Let’s have a look at the second type of faith James writes about – dynamic faith. This type of faith has power and it results in a fully changed life. It involves both the intellect and the will.

Dynamic faith is more than just knowing something, it is choosing to obey. Where Jesus is present, there is new life – a changed life – and growth. Character is changed and good works ensue. No one can come to Jesus Christ and remain the same.

Dynamic faith leads to action, it is the choice to act and live differently because you believe the Word of God is true. This obedience is not an isolated event. It continues throughout the whole life.

James tells us that we will know when someone is really a believer when we see how they live their life. Dynamic faith is demonstrated by action, by works.

James 2:20-25 gives us two examples of dynamic faith – Abraham and Rahab. In both cases their stories are marked not by fancy doctrine and what they “knew” or believed. Their stories are marked by what they did – by how their faith affected their actions, their choices and their life story.

A portion of Abraham’s story is told in James 2:21-23:  Was not our father Abraham considered righteous for what he did when he offered his son Isaac on the altar? You see that his faith and his actions were working together, and his faith was made complete by what he did. And the scripture was fulfilled that says, “Abraham believed God, and it was credited to him as righteousness,” and he was called God’s friend.

You can read Abraham’s full story in Genesis 22, but here’s the summary: Abraham believed God and that made him in right standing (righteousness) before God. Because he believed God, he was willing to obey some difficult instructions. Abraham demonstrated his faith by action – he was willing to give up his most valued treasure, his only son. Abraham held nothing back from God. Obedience did not save Abraham, it proved he was already saved.

James then references Rahab, v. 25: In the same way, was not even Rahab the prostitute considered righteous for what she did when she gave lodging to the spies and sent them off in a different direction? 

You can read Rahab’s story in Joshua 2 & 6. Her story is very different than Abraham, but her faith is just as dynamic! Rahab, a prostitute, heard stories about the God of Israel, and she believed it was true! Because of this, she risked her life to shelter Israeli spies and to care for them in a time of danger. She had faith and took action that was costly to her. She demonstrated that her faith was real by the choices she made.

Rahab is often identified as “Rahab the prostitute” in Scripture. I want to point out that Rahab’s story may have started there, but that is not who she became. She met God, had faith, demonstrated that faith with costly actions – and she became someone completely different. Her life was saved, she eventually married an Israelite, became mother to a son, and her lineage includes King David and Jesus Christ. Rahab is held up here in James and also in Hebrews chapter 11 as an example of someone with great faith. She is a great example that where your story starts is not where it has to finish. The end of your story can be different – through faith.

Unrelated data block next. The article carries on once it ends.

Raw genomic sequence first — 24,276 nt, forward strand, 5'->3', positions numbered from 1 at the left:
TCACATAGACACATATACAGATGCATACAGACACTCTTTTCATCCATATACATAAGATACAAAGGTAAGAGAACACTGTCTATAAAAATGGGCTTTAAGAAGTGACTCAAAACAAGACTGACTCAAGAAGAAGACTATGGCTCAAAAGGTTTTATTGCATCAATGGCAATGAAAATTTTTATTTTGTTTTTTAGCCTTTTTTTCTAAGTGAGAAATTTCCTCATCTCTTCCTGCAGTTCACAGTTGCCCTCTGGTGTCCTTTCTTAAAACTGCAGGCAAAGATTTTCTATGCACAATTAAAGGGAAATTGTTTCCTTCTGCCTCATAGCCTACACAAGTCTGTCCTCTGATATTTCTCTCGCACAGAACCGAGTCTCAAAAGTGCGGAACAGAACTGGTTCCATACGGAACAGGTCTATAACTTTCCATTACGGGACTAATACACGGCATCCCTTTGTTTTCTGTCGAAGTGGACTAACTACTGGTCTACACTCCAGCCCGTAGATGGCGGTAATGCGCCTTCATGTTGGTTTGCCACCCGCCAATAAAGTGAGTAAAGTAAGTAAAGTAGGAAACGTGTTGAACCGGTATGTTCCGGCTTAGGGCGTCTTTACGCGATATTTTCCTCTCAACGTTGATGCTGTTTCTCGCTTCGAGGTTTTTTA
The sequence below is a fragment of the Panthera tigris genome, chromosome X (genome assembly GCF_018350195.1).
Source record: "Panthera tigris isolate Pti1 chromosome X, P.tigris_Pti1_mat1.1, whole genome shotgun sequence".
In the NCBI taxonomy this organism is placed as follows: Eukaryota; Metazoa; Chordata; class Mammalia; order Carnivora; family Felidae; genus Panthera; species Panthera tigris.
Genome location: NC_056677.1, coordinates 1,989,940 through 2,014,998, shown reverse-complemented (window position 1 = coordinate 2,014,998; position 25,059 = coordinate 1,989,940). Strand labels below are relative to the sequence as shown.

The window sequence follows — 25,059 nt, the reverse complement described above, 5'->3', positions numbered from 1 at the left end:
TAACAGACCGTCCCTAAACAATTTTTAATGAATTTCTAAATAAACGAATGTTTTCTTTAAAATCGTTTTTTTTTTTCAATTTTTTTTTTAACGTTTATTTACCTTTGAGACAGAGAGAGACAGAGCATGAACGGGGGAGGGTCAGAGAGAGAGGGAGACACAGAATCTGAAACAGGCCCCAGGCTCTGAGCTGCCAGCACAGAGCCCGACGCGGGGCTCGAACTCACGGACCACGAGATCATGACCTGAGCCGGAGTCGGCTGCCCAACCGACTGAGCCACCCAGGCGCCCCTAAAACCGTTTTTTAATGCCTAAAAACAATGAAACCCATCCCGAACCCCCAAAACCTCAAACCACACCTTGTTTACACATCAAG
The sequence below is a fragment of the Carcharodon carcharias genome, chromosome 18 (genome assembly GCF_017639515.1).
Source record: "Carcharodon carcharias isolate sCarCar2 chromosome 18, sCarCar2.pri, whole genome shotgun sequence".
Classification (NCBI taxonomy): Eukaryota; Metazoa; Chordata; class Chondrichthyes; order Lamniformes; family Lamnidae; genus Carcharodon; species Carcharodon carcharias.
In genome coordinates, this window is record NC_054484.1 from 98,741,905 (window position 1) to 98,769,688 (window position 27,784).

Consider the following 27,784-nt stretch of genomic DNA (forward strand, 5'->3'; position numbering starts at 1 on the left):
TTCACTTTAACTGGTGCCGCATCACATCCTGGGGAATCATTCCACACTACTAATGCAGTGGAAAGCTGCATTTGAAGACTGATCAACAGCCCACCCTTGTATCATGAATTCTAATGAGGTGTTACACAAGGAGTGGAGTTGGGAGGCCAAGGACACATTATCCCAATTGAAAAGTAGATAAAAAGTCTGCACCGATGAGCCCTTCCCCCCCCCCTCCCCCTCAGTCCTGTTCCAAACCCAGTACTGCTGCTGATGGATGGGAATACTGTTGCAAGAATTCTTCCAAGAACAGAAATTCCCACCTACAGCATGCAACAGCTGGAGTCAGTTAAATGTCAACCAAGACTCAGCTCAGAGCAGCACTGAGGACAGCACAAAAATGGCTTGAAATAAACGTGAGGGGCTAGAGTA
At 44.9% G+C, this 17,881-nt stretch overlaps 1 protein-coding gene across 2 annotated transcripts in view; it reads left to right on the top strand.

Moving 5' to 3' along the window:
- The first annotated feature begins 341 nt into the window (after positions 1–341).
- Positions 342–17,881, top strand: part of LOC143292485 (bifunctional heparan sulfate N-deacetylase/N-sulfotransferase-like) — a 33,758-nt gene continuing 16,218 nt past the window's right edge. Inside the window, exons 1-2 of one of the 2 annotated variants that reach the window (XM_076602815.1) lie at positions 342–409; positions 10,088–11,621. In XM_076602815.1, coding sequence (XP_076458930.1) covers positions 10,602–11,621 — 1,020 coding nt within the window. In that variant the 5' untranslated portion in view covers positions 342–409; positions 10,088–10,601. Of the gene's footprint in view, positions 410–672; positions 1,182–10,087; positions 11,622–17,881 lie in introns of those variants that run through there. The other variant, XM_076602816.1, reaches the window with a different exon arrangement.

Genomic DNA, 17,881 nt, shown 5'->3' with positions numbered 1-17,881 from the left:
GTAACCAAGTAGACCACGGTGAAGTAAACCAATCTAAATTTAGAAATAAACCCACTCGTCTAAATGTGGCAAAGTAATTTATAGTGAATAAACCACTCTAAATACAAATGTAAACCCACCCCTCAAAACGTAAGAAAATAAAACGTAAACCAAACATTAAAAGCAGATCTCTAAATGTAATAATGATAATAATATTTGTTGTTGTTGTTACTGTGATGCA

Hebrews chapter 11 references numerous examples of great people of faith, including Rahab and Abraham. These stories highlight what these people did, the actions they took, and the way they lived their lives.

Let me share with you this quote from John Calvin: “Faith alone justifies, but faith that justifies is never alone.”

True faith is always followed by action. We believe and it changes how we live. Faith is obeying in spite of the consequences, no matter the cost.

Let’s consider a modern metaphor to help us better understand the difference between dead and dynamic (alive) faith:

Imagine a bride and groom on their wedding day. They say “I do,” right? They do not say, “I believe” or “I hope,” but “I do.” And what happens at the end of the wedding? The bride and groom are announced to the audience with their new identity as husband and wife, then they leave together to start a new life, together. Ok, now imagine the guy doesn’t leave with his new wife. Instead he goes back to the house where he was living with all his single guy friends, and he takes up his old single life again.

Can you imagine that? That’s not how marriage works!

Married couples start a new life together. It is different than their lives before the wedding. There are different priorities such as caring for each other, giving up things for the sake of the other, and working as a team. If the guy just went back to his old single life, it would be like he never got married. His vows, his words of commitment would have been empty (dead). His wife might say, “I never knew you,” and get the wedding annulled.

In Christianity, the day we believe is like saying “I DO” to Jesus. That is just the beginning of the relationship!

Sometimes people think that they prayed a prayer to accept Jesus and that is the end of the story. They go back to their old way of life. James is saying “NO” to this! The day you believe is just the beginning of your story.  After that day we need to live the rest of our days in relationship with Jesus, and we need to let our relationship with Him change who we are, our priorities, how we spend our time, and how we treat people.

You don’t want to be the one to whom Jesus says “I never knew you!” So ask yourself, what kind of faith do I have – Dead or Dynamic?

Is your faith only intellectual, a matter of words? Or has your faith in God changed your life? Has it changed who you are – your character, your priorities, the way you treat people? Has it changed the way you live, your actions?

If your faith has not changed you – it might be a dead faith.

Today can be the day you say “I DO” to Jesus. It might be the first time you have said that or it might be a day of vow renewal for you. You can say “I DO.”

Do you truly believe in Jesus, find your identity in your relationship with Him, and want to prove your obedience thru your good deeds for God’s kingdom? If so, say “I DO!”